I want to begin right here, with the word "woke," which white writers and commentators on the right love to mock at any opportunity. An example of this kind of mockery can be found in Jon Talton's pro-business piece, "A new focus at Seattle’s chamber faces an old roadblock at the City Council." After claiming the Seattle Metropolitan Chamber of Commerce was somehow doing the Council a favor by not endorsing candidates this year, he wrote: "Whether the 'woke' City Council will accept that branch is a big question."
So, what is the meaning of this dismissal? Why is a white man like Talton so keen to trash a word that actually describes a major and very painful part of the black experience over the past 400 years? Because Talton is precisely in the group that constructed many of the ideological structures that de-valued black life, black culture, and black appearance, all for the purpose of justifying the extraction of free labor from black Africans (the foundation of the USA's economy).
"Woke" first meant, and so at its core continues to mean, the struggle to liberate a black mind from the systematic negation of blackness: White Jesus, white-fleshed band-aids, white dolls, white Hollywood heroes, and so on. The word also transports us to "the days of slavery." Woke was then the desire to learn how to read. (If your were caught being awake in this way, the whip began to fly.)
In the 1960s, the meaning of the word became a conceptual tool for learning how to love blackness, a feature that white society consistently coded as something that should be hated. We still live in a world that's coded in this way, and yet our very own Talton, a white man with a comfortable life, is under the impression that it's just fine to mock a word that in essence describes the black struggle to wake up from the long nightmare of white supremacy.
I can't get over how stupid this paragraph is.
"Seattle was historically a business city. The famed Seattle General Strike of 1919 was a failure. This city hosted two world’s fairs, not least to showcase its commerce." https://t.co/movUEOyyZA
— Katie Wilson (@WilsonKatieB) April 19, 2021
As for the rest of article, it is in part a rehashing of Talton's equally bad piece, "Across the lake, a city looks to profit from Seattle’s mistakes," in which he dishes out the old story about progressives in Seattle going too far and ruining everything.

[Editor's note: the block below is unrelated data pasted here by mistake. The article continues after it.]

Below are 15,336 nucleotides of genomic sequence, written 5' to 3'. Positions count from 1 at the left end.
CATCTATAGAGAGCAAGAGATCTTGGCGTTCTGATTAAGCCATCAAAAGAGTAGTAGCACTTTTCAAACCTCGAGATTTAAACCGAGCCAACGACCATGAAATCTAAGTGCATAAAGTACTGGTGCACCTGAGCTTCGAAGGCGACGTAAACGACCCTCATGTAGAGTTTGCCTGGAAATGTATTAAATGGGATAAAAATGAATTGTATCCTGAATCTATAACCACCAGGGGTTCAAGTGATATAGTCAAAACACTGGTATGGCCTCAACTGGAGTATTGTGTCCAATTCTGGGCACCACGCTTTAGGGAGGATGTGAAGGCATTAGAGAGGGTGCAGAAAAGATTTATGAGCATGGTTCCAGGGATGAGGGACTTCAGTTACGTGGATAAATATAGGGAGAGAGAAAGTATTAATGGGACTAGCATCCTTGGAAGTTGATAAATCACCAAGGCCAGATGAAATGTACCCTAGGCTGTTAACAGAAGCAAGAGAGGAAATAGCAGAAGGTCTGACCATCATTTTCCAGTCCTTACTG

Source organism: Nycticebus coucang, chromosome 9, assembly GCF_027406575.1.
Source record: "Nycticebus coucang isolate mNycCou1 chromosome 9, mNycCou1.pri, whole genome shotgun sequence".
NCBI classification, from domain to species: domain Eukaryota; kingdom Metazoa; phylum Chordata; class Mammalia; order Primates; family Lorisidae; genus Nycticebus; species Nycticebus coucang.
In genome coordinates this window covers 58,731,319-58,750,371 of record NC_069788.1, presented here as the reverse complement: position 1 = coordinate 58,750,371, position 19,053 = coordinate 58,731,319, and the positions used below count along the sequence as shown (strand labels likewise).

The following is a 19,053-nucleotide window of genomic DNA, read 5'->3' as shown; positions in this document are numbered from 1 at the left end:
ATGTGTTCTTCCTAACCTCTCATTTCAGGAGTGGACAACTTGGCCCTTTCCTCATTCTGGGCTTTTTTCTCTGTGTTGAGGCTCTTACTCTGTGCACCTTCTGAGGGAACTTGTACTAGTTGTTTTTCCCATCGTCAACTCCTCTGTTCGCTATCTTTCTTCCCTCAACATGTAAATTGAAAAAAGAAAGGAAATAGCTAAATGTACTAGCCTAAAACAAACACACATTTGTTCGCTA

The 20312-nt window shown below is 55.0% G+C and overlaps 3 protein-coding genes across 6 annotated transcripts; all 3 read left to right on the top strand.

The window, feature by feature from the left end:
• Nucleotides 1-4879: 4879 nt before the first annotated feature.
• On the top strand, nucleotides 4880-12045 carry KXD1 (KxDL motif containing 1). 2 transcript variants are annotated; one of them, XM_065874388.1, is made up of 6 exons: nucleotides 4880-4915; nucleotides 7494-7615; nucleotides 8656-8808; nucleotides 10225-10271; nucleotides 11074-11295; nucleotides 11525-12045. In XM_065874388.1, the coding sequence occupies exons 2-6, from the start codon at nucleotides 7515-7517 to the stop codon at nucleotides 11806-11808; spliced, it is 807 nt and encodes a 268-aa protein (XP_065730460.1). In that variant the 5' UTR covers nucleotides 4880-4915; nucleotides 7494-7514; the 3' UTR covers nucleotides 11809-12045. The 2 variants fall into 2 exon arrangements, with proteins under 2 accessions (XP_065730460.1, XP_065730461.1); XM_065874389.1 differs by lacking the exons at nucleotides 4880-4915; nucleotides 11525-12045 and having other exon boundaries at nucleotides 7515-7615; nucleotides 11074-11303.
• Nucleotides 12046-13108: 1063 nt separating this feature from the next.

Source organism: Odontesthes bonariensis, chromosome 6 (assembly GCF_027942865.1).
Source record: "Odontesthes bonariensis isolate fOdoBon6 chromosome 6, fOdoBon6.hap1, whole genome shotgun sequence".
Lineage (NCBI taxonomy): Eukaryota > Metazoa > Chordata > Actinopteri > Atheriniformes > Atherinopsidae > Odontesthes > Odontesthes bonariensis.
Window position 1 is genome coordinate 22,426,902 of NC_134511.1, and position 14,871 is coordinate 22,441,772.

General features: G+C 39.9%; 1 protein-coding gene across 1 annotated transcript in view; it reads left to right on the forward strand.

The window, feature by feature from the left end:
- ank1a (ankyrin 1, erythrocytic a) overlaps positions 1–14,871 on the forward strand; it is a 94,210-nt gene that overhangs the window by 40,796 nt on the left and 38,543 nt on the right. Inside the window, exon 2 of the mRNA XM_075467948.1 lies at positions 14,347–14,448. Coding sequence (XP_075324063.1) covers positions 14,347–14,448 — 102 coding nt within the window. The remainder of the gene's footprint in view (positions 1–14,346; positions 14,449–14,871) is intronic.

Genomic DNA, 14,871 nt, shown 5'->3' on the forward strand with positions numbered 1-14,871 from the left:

He also amplifies the argument that the business community—particularly the ones represented by organizations such as the Chamber—now knows it needs to make if it hopes not to repeat the 2019 election bust. That argument boils down to: "We are not the same as Republicans." With Joe Biden in power, and with a number of his major leftist projects in motion at a national level, this argument, it seems, has some carrying weight. The Chamber of Commerce is down with moderate Dems, and therefore is still solidly on the left.
But Talton can't stop there. He has to go on and create an alternate history of the city that has the good life stemming only from the tonic business of buying and selling. Anything that opposes this activity is nothing but a corruption, or a path that leads straight to hell. He writes: "Seattle was historically a business city. The famed Seattle General Strike of 1919 was a failure. This city hosted two world’s fairs, not least to showcase its commerce."
Talton wants us to believe that we live in large numbers just to make money from each other. In the country, you make less money; in the city, you can make more of it. This is why we should be grateful for Amazon, the state's biggest employer. The e-commerce giant provides us the opportunity to enjoy what Talton registers as meaning from the beginning to the end of our lives.
He also must reminds us that Amazon is "an asset we got for free," a galaxy-brain notion he arrived at by pointing to the fact that "240 localities were willing to spend heavily on incentives for Amazon’s HQ2." Amazon took nothing from the city. Amazon just gives to this city, and if these "woke" people on the council remain in power, then Amazon will give its gift—the opportunity to make money from ourselves—to another place.
Let's end with these words by the poet T.S. Eliot:
When the Stranger says: “What is the meaning of this city?
Do you huddle close together because you love each other?”
What will you answer? “We all dwell together
To make money from each other”? or “This is a community”?
Oh my soul, be prepared for the coming of the Stranger.
Be prepared for him who knows how to ask questions.